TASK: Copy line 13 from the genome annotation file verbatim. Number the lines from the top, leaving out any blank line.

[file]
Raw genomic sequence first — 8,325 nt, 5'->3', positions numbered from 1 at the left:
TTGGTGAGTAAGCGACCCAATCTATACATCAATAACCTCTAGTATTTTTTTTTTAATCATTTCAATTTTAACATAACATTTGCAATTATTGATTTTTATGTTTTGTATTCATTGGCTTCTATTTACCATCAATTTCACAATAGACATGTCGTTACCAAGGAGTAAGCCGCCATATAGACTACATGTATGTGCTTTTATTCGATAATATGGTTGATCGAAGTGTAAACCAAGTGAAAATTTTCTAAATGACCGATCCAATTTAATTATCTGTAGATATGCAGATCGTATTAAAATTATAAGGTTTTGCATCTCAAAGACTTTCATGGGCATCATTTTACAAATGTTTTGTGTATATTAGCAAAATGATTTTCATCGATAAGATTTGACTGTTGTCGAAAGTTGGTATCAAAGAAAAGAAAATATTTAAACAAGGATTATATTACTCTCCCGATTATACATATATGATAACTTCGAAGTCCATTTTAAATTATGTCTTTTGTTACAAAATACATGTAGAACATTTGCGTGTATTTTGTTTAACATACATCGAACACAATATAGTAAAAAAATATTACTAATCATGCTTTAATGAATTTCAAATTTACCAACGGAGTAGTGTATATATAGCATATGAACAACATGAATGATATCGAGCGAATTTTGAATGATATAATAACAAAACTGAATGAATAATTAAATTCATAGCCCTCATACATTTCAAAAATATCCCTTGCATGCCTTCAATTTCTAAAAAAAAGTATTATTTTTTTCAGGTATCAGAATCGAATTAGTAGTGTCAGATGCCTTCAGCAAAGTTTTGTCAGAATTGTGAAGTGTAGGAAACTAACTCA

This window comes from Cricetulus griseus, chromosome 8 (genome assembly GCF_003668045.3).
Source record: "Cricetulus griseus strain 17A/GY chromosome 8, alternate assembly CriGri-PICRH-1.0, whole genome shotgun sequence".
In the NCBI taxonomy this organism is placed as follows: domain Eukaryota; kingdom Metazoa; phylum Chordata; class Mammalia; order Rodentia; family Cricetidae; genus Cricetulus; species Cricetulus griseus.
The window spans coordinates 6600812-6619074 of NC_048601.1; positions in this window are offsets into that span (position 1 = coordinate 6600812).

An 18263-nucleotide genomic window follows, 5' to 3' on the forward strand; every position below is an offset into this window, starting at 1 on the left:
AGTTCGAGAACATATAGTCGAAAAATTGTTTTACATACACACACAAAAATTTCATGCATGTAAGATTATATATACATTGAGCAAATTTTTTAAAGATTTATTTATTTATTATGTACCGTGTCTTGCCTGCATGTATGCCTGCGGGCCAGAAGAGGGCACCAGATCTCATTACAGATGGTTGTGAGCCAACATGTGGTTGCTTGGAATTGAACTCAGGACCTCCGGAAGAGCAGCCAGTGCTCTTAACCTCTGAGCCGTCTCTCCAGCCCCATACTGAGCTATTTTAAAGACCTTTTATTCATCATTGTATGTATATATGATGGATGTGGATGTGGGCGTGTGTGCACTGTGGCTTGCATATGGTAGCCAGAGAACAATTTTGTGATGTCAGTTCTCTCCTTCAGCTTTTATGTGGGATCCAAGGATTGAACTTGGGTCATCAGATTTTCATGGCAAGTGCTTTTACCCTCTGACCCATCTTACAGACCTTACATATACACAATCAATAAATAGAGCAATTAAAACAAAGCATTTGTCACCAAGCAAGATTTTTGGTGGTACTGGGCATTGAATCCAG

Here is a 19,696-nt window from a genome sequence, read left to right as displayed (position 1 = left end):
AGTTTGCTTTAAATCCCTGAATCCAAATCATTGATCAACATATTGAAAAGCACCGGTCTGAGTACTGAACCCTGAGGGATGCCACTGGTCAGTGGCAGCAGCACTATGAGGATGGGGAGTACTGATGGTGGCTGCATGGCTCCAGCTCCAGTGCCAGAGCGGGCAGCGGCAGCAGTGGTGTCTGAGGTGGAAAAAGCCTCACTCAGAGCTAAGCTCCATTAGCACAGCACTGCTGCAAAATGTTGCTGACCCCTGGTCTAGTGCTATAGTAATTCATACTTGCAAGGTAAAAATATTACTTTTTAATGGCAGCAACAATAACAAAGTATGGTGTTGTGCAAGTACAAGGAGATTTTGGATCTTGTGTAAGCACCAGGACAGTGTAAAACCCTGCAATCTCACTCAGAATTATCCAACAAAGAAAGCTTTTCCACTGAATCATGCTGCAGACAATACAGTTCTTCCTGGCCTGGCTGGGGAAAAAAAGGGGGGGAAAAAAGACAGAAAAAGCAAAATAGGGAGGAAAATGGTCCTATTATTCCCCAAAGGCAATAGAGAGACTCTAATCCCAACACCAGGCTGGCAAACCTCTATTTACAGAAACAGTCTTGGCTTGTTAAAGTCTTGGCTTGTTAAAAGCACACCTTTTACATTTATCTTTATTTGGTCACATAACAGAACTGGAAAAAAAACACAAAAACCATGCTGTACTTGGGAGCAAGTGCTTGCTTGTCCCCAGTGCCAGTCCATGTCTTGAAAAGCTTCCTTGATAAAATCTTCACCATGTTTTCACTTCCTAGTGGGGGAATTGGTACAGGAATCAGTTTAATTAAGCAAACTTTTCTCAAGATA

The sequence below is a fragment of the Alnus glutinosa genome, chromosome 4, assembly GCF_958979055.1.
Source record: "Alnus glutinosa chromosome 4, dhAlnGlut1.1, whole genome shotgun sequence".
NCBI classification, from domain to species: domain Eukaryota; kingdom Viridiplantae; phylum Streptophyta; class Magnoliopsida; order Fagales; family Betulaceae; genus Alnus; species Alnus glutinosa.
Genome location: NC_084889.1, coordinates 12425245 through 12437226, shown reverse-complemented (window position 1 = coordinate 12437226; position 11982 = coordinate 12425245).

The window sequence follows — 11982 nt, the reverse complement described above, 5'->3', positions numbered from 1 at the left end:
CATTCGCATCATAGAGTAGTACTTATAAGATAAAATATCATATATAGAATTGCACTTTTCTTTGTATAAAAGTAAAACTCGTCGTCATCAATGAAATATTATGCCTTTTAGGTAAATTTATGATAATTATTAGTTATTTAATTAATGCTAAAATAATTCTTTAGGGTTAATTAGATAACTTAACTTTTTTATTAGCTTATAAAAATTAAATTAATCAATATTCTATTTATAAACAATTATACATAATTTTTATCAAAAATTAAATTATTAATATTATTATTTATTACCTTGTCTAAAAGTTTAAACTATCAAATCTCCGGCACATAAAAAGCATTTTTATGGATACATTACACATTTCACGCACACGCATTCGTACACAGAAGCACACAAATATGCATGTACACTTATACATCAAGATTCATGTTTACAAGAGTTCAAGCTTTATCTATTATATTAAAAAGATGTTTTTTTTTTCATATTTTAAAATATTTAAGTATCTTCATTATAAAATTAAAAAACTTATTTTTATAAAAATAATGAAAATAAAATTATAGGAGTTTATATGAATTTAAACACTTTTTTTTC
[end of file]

NCBI classification, from domain to species: domain Eukaryota; kingdom Viridiplantae; phylum Streptophyta; class Magnoliopsida; order Fagales; family Betulaceae; genus Alnus; species Alnus glutinosa.